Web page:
WeWork, the world's largest network of co-working space, has grown rapidly in the last year to include 27 locations across seven major U.S. cities, London, and Israel (an Amsterdam location will open soon). But the physical expansion is just one piece of the pie. WeWork has recently debuted a virtual membership called WeWork Commons that gives access to WeWork's social network, physical space, and member discounts--all starting at $45 per month with no commitment.
"In 2015, we're not only going to become truly a global company with all the new locations that we're opening, but we're also going to start really growing our community with our Commons members, who will have access to both the digital and physical community," says WeWork CEO and co-founder Adam Neumann.
Since Commons members don't rent dedicated space in a WeWork building, the backbone of their membership is their access to the community's social network, where 16,000 members can connect and interact. While it's still early days since the network's November launch, Neumann says members--especially Commons members--are actively using the platform just as he'd hope they would by helping each other, whether from across the globe or in the very same city or building.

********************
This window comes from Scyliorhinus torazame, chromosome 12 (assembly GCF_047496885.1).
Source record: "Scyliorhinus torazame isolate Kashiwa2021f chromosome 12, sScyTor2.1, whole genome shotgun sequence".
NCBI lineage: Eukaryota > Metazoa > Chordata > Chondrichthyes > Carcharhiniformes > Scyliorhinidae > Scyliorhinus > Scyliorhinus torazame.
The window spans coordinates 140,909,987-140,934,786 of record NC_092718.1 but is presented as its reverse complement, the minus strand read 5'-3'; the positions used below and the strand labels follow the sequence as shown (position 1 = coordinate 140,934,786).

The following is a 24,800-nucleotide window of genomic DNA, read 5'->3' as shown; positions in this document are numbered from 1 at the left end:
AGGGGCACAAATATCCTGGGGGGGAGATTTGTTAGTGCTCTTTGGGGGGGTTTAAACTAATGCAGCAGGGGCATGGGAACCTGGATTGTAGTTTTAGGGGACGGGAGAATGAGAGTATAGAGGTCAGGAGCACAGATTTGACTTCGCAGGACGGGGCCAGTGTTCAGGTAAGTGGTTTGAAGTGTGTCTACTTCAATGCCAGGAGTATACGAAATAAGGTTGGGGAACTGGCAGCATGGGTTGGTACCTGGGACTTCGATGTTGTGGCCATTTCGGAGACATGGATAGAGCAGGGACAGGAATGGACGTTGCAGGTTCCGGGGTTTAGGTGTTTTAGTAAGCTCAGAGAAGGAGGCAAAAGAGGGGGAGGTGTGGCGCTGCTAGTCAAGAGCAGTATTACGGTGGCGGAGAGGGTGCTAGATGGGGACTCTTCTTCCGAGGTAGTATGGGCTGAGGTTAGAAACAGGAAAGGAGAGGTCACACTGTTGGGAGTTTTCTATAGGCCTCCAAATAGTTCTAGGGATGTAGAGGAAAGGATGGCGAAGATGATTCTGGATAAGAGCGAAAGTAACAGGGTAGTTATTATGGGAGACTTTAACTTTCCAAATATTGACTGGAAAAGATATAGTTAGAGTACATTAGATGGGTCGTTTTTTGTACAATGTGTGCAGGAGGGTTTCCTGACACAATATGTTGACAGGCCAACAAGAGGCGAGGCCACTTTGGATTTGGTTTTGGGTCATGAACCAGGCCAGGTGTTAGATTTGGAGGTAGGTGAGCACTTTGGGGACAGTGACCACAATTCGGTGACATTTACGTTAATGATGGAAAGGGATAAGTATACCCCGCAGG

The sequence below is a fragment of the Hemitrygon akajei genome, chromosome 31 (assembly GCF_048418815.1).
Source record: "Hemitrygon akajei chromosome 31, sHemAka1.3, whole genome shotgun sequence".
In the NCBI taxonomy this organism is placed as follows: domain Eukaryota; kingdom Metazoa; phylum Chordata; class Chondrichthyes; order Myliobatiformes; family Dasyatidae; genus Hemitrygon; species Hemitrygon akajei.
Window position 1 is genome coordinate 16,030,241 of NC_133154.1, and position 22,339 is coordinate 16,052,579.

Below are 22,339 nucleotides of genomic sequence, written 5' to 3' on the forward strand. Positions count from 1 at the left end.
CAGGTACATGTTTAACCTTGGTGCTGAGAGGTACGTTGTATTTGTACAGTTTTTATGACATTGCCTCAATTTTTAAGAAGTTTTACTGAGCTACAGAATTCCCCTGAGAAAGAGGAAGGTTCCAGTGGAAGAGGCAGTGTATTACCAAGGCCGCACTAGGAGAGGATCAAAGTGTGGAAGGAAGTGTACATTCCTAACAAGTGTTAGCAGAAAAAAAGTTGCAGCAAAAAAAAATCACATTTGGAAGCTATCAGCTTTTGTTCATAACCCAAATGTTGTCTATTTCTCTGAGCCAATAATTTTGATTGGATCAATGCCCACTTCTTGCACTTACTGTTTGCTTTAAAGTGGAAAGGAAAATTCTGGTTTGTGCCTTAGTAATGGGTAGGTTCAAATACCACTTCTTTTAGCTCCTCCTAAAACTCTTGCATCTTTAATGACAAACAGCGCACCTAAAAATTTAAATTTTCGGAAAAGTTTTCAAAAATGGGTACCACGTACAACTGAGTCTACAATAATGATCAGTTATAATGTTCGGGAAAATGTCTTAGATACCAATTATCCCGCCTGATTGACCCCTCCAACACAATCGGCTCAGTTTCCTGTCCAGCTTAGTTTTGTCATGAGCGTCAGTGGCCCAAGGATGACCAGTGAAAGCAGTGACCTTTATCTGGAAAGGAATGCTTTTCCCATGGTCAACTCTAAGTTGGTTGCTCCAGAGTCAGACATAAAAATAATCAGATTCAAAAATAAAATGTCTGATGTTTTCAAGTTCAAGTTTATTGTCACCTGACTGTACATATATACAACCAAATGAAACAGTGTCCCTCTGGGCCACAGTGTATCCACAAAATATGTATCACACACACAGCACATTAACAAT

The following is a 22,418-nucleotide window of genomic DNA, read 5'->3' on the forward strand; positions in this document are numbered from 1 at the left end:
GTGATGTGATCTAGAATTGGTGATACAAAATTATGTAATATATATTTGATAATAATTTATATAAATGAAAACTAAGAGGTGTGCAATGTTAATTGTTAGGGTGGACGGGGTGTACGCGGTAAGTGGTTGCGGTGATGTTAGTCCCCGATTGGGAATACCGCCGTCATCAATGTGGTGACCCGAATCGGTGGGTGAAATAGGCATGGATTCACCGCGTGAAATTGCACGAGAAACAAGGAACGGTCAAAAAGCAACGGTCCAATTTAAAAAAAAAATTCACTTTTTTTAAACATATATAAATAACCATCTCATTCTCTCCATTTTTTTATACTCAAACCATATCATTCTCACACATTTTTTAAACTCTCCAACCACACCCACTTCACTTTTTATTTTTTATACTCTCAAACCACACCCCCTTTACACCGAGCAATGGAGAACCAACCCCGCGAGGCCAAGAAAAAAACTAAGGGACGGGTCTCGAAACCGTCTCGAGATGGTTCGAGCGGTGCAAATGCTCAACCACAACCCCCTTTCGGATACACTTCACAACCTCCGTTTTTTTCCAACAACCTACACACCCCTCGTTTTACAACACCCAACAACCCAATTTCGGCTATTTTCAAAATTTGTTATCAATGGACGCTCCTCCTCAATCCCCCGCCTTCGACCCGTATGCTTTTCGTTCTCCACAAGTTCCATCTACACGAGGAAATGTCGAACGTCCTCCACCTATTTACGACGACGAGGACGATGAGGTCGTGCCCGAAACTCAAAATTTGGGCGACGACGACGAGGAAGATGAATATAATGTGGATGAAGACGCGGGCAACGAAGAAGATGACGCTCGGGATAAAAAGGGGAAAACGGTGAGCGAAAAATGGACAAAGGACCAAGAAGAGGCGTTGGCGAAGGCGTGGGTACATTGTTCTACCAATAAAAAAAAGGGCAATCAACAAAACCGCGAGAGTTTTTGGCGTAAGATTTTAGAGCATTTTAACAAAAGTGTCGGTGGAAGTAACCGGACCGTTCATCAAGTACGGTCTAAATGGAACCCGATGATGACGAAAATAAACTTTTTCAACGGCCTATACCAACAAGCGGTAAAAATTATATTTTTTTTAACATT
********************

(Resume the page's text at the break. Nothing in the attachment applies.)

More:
"This is a unique offering for the 'We Generation' who want to be a bit unplugged, they are flexible, they don't commit to physical space, and they like the idea of community," Neumann says. "It's not meant to be an enterprise solution like [Facebook at Work], and it's not meant to be a recruiting solution like LinkedIn is."
The membership also buys varying levels of access to WeWork's physical space, where members can work and attend events. Meanwhile, all levels of Commons members receive group discounts on a growing list of benefits, including healthcare, payroll, legal services, travel, and gym memberships. Savings are significant with partners like UPS, which offers a 32 percent discount on shipping services, and HR solutions company Trinet, which offers 50 percent off on healthcare. In the near future, Neumann says benefits will also include financial services and more lifestyle brands.
"The secret of our success is that we're not coming up with services we want. We're taking a lot of time to talk to our members to figure out what they need and then curating the best services we can find," he says.
So who stands to gain most from a WeWork Commons membership? WeWork has always said its value proposition is its community, not office space. Given the low-barrier price point, Commons makes sense for any early-stage startup, small business, burgeoning entrepreneur or freelancer who can't or does not want to rent physical space but wants to be an active part of WeWork's online community and tap into significant group benefits that they could not otherwise access.
Update: When first published on Jan. 29th, the story reported that WeWork Commons membership started at $15 per month. This membership level was a beta test that is no longer available. A WeWork spokesperson confirmed that those who signed up for the beta $15 per month membership may continue at that rate.